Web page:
Data plane 640 includes Synergistic processing element's (SPE) 645, 650, and 655. Each SPE is used to process data information and each SPE may have different instruction sets. For example, BEA 600 may be used in a wireless communications system and each SPE may be responsible for separate processing tasks, such as modulation, chip rate processing, encoding, and network interfacing. In another example, each SPE may have identical instruction sets and may be used in parallel to perform operations benefiting from parallel processes. Each SPE includes a synergistic processing unit (SPU) which is a processing core, such as a digital signal processor, a microcontroller, a microprocessor, or a combination of these cores.
SPE 645, 650, and 655 are connected to processor element bus 660, which passes information between control plane 610, data plane 640, and input/output 670. Bus 660 is an on-chip coherent multi-processor bus that passes information between I/O 670, control plane 610, and data plane 640. Input/output 670 includes flexible input-output logic which dynamically assigns interface pins to input output controllers based upon peripheral devices that are connected to BEA 600.
In one embodiment, the SPEs process data under the control of PU 710. The SPEs may be, for example, digital signal processing cores, microprocessor cores, micro controller cores, etc., or a combination of the above cores. In one embodiment, each one of the local stores is a storage area associated with a particular SPU. Each SPU can configure its local store as a private storage area, a shared storage area, or an SPU's local store may be partly private and partly shared.
For example, if an SPU requires a substantial amount of local memory, the SPU may allocate 100% of its local store to private memory accessible only by that SPU. If, on the other hand, an SPU requires a minimal amount of local memory, the SPU may allocate 10% of its local store to private memory and the remaining 90% to shared memory. The shared memory is accessible by PU 710 and by the other SPEs. An SPU may reserve part of its local store in order for the SPU to have fast, guaranteed access to some memory when performing tasks that require such fast access. The SPU may also reserve some of its local store as private when processing sensitive data, as is the case, for example, when the SPU is performing encryption/decryption.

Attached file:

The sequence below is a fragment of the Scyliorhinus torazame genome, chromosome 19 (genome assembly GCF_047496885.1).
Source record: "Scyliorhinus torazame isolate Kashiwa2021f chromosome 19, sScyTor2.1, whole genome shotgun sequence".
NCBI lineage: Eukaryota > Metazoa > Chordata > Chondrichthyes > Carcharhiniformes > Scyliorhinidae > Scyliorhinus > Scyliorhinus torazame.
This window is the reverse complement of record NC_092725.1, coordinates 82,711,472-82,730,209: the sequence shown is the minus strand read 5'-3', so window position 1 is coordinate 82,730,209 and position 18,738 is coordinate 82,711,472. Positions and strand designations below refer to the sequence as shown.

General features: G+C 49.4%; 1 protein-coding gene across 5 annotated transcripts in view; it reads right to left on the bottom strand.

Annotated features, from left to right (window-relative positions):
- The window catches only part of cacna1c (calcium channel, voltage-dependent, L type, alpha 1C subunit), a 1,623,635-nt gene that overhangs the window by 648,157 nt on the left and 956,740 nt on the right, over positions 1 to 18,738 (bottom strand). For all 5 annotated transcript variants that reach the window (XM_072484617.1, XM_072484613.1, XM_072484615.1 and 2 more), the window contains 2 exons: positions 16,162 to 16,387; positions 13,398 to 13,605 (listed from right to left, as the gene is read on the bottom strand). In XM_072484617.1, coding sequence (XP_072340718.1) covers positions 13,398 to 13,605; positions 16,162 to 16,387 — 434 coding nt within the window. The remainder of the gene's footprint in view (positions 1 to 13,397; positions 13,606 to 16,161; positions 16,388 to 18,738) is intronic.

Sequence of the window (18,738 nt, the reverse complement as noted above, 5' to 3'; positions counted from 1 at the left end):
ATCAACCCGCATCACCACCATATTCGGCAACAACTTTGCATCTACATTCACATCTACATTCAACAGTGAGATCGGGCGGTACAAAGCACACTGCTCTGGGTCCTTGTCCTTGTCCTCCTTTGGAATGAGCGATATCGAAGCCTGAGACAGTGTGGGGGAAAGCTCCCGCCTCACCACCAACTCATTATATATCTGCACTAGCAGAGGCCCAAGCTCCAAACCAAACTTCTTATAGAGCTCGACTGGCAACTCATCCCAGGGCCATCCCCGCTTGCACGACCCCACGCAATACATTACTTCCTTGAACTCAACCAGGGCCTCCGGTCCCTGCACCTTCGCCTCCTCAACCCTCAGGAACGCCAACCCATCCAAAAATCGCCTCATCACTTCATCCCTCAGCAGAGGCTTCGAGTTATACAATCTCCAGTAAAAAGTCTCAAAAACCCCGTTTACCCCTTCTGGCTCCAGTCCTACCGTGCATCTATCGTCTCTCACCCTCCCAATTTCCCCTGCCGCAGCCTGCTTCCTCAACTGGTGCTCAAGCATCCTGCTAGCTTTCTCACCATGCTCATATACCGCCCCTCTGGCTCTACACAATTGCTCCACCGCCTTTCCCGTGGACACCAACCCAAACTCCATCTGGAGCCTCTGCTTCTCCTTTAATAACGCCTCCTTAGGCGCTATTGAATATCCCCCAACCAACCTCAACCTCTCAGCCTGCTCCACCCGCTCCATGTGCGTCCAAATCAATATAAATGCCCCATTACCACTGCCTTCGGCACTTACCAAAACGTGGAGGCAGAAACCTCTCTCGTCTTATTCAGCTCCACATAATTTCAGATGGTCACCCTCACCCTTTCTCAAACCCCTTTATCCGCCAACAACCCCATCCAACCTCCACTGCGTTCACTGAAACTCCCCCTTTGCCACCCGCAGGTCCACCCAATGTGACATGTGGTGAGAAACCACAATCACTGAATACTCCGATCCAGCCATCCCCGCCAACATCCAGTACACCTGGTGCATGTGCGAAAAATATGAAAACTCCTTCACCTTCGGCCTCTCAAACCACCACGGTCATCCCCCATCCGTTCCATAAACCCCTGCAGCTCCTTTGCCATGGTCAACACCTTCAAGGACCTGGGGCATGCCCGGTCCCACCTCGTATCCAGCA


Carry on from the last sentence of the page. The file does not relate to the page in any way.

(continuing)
The MMUs are responsible for transferring data between an SPU's local store and the system memory. In one embodiment, an MMU includes a direct memory access (DMA) controller configured to perform this function.
Each SPE may be set up to perform a different task, and accordingly, in one embodiment, each SPE may be accessed using different instruction sets. If BEA 705 is being used in a wireless communications system, for example, each SPE may be responsible for separate processing tasks, such as modulation, chip rate processing, encoding, network interfacing, etc. In another embodiment, each SPE may have identical instruction sets and may be used in parallel to perform operations benefiting from parallel processes.